The day after Thanksgiving in the US is possibly a bit late to be reminding people that stale bread makes great stuffing, but I’m here to do it anyway. My responsibilities for Thanksgiving dinner here were gravy and stuffing. I didn’t buy boxes of stuffing mix this year, I just took all the old ends of loaves in the house over the last couple of weeks and cut them up. I was planning to bake them on low heat to dry them out, but then I remembered that I’d be adding liquid to soften the bread up again and decided to just freeze the cut-up bread instead.
I don’t use an actual recipe for stuffing, I just kind of throw it together. Many years ago I got served apricot sausage stuffing made with chopped-up dried apricots, and it was pretty good but I thought apples would be better than the apricots were. Ever since, I’ve been making apple sausage stuffing.
So here’s how I do it. I used about a gallon bag of bread cubes, one apple, half a pound of breakfast sausage, and three-quarters of an onion. When The Baker prepped the turkey for baking, I took the spine and the innards and boiled them with water, bay leaves, salt and pepper to make broth. I cut the onion up into chunky bits and sauteed them in butter until they were transparent and soft. Cook the sausage until done. Chop the apple into half-centimeter dice (0r so, I’m never exact about these things). I didn’t sautee them, but the end result was crunchier than I liked so I’ll do that next time. Once the onions and sausage were done, I put the bread into a big bowl and mixed in the apples, sausage, and onions. I minced a handful of fresh sage from the garden and mixed that in, along with salt and pepper. Pour over about two cups of broth (I’ve also used sparkling apple cider before), and mix it all up. I use my hands, but spoons work too. Put it all in an oven-proof baking dish with a lid, and bake in the oven until it’s all warm on the inside. Take the lid off for the last ten-fifteen minutes for a crunchy top. I think I baked mine for about half an hour.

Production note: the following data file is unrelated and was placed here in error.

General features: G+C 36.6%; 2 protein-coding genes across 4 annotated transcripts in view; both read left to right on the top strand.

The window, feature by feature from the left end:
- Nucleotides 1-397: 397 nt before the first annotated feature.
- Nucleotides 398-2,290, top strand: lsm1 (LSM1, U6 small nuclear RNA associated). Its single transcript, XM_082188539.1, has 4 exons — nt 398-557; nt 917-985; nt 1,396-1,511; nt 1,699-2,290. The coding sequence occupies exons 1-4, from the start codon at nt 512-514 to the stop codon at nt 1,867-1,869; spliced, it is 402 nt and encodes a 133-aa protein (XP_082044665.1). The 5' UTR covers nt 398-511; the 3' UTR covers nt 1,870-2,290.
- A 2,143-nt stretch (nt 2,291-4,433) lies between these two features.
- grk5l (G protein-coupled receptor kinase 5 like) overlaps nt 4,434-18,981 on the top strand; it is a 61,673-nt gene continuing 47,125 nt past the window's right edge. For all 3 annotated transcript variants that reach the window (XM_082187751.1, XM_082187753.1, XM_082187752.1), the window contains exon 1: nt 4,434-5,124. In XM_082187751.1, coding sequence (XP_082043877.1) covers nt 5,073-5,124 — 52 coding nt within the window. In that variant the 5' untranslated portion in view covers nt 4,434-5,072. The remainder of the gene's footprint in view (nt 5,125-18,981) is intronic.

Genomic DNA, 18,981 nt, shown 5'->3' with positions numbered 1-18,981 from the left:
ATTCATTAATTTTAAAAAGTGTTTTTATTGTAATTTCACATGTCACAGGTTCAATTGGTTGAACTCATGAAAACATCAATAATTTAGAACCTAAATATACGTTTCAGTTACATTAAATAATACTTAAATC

It got thumbs up from everyone who had some. I’d have liked it a bit more cooked, and I really do prefer it cooked in the bird, but our bird was butterflied. You can mix this up however you want. Use different kinds of bread or oysters, mushrooms, other kinds of fruit in place of the sausage and apples. It all depends on what you like.
I found another recipe that uses stale bread: baked apple french toast from Confessions of a Tart. It’s kind of a cross between french toast and a sweet version of strata, and it looks delicious. She says to either toast the bread or leave it on the counter for a few hours to get stale, so it’d work well with already stale bread. And I bet it would be delicious with pears instead of apples.
One more recipe for stale bread: British bread sauce. This is similar to American stuffing, but it’s a medieval recipe and much more liquid than stuffing. I had it when I went to school in the UK, and it’s tasty stuff. I also found Nigella Lawson’s recipe, which looks a little more involved. She also says to leave the bread out to go stale if it isn’t already. Bread sauce should resemble “a creamy, nubbly porridge in the pot” (Nigella) rather than the thick bready stuffing I’m used to. I didn’t know what to make of it the first time I had it, being used to the drier American stuffing version, but it is good.
I keep finding new uses for stale bread. And if you don’t feel like making anything but you have bread sitting around going hard and dry, stick it in a plastic bag in the freezer. Then you’ll have some around when you need it.